“Already, we have had problems with Malawi Airlines as some cases passengers had to be re-routed to other countries, which is not what the traveller or the ministry [of Transport] wants.
“So, if the company will be liquidated, that will definitely not be a good thing as passengers will have to pay more as other airlines will take advantage of the situation, and that is our fear. We would like to see [continued] provision of its [Malawi Airlines] services,” he said.
Malawi Airlines has two aircraft, namely Bombardier Q400-Dash 8 and Boeing 737-700. But sources in the aviation sector yesterday said the two planes have been “technically withdrawn’ by the minority shareholder, Ethiopian Airlines following recent disagreements with the Malawi Government, over the reluctance by the latter to inject more capital in the deal.
According to other minutes of a meeting which took place last August, which Weekend Nation has also seen, Ethiopian Airlines wanted Malawi Government to inject K7 billion as recapitalisation.
“ET [Ethiopian Airlines] suggested that the Board should inform the shareholders that the company has no money and cannot resume operations and should consider looking for dissolution,” reads part of the minutes.
Treasury spokesperson Williams Banda yesterday said the ministry would only be in a better position to comment after seeing the recommendations by the Malawi Airlines board.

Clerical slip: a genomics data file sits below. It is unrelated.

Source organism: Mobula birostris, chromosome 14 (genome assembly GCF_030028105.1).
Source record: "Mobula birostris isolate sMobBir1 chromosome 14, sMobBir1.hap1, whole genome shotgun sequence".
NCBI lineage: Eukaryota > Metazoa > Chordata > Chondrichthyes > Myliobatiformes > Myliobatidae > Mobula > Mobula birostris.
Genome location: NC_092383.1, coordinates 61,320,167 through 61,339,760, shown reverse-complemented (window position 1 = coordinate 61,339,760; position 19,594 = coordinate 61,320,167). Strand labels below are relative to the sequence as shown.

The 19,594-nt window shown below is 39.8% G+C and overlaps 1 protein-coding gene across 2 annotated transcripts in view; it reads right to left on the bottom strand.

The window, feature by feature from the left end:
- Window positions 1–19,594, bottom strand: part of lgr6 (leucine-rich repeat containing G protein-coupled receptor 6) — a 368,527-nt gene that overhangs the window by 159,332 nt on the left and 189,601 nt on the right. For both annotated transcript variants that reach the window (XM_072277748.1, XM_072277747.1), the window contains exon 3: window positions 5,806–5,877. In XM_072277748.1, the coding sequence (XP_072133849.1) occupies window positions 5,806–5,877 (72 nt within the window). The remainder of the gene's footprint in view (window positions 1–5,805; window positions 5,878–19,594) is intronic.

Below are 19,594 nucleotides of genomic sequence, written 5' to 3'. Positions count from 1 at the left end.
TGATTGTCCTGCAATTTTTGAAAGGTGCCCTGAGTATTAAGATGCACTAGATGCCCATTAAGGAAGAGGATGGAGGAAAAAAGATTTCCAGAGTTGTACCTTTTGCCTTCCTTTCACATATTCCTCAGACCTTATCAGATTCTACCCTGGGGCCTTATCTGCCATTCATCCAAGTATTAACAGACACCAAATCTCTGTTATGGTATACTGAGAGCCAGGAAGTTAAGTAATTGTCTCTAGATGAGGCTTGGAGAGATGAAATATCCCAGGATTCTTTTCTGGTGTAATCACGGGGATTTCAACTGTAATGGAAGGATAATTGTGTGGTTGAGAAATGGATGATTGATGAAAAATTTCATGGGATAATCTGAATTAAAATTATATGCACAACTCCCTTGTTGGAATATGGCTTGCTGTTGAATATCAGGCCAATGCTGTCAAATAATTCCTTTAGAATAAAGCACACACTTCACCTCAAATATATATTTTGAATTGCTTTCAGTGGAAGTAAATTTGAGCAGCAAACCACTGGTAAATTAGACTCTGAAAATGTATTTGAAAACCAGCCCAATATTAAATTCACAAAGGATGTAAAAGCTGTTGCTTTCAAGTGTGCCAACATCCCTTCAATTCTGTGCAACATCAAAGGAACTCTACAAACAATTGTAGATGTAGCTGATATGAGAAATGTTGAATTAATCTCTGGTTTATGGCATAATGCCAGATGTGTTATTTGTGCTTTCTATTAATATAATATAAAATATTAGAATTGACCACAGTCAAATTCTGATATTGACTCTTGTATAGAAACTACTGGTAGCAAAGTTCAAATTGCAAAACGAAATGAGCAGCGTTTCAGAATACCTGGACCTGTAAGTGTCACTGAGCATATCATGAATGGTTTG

“We will wait to see the said resolutions and that’s when we can substantially comment on the matter,” said Banda.
A source at Ministry of Transport yesterday said following the recommendations by the MA board, the final decision on the matter now rests in the hands Office of the President and Cabinet (OPC).
Said the source: “The ultimate decision to liquidate the company now is in the hands of Cabinet. It is just a matter of when that decision can be made.”
While also expressing ignorance on the matter, acting clerk to the Cabinet Marjorie Shema yesterday said if the recommendations were sent to OPC, then it follows that the decision on the way forward is “in the pipeline”.
In December last year, Weekend Nation exposed that Malawi Airlines has been posting zero-profits in five years but, paid over K41 billion for aircraft sub-leases, management fees and other payments to its strategic partner—Ethiopian Airlines.
Partridge confirmed in an interview with Weekend Nation then that the airline had made no profits since it started operating in 2014.
“Since the airline started, I can confirm it has not made any profits. The major return and primary objective of the investment was the general economic returns on the investment due to the connectivity that the airline is providing in the most efficient and effective way.
“This objective has largely been achieved compared to the time we had no national airline,” said Patridge.
Public Accounts Committee chairperson Shadreck Namalomba—an audit advisory expert himself—described Malawi Airline’s payments to Ethiopian Airlines as a typical example of transfer pricing and suggested Malawi Revenue Authority should assess them for possible tax evasion.